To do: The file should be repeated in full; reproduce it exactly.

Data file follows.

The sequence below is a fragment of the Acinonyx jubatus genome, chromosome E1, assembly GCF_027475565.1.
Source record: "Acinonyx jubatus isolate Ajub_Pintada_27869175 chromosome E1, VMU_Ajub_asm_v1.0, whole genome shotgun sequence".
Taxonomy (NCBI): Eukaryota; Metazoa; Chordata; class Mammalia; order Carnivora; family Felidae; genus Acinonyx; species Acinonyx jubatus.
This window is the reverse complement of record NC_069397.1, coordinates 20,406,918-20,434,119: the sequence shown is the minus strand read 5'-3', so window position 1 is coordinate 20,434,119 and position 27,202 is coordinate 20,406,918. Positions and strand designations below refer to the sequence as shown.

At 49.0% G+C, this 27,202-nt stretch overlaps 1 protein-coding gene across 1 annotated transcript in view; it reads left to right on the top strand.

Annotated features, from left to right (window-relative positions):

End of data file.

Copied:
The sequence below is a fragment of the Acinonyx jubatus genome, chromosome E1, assembly GCF_027475565.1.
Source record: "Acinonyx jubatus isolate Ajub_Pintada_27869175 chromosome E1, VMU_Ajub_asm_v1.0, whole genome shotgun sequence".
Taxonomy (NCBI): Eukaryota; Metazoa; Chordata; class Mammalia; order Carnivora; family Felidae; genus Acinonyx; species Acinonyx jubatus.
This window is the reverse complement of record NC_069397.1, coordinates 20,406,918-20,434,119: the sequence shown is the minus strand read 5'-3', so window position 1 is coordinate 20,434,119 and position 27,202 is coordinate 20,406,918. Positions and strand designations below refer to the sequence as shown.

At 49.0% G+C, this 27,202-nt stretch overlaps 1 protein-coding gene across 1 annotated transcript in view; it reads left to right on the top strand.

Annotated features, from left to right (window-relative positions):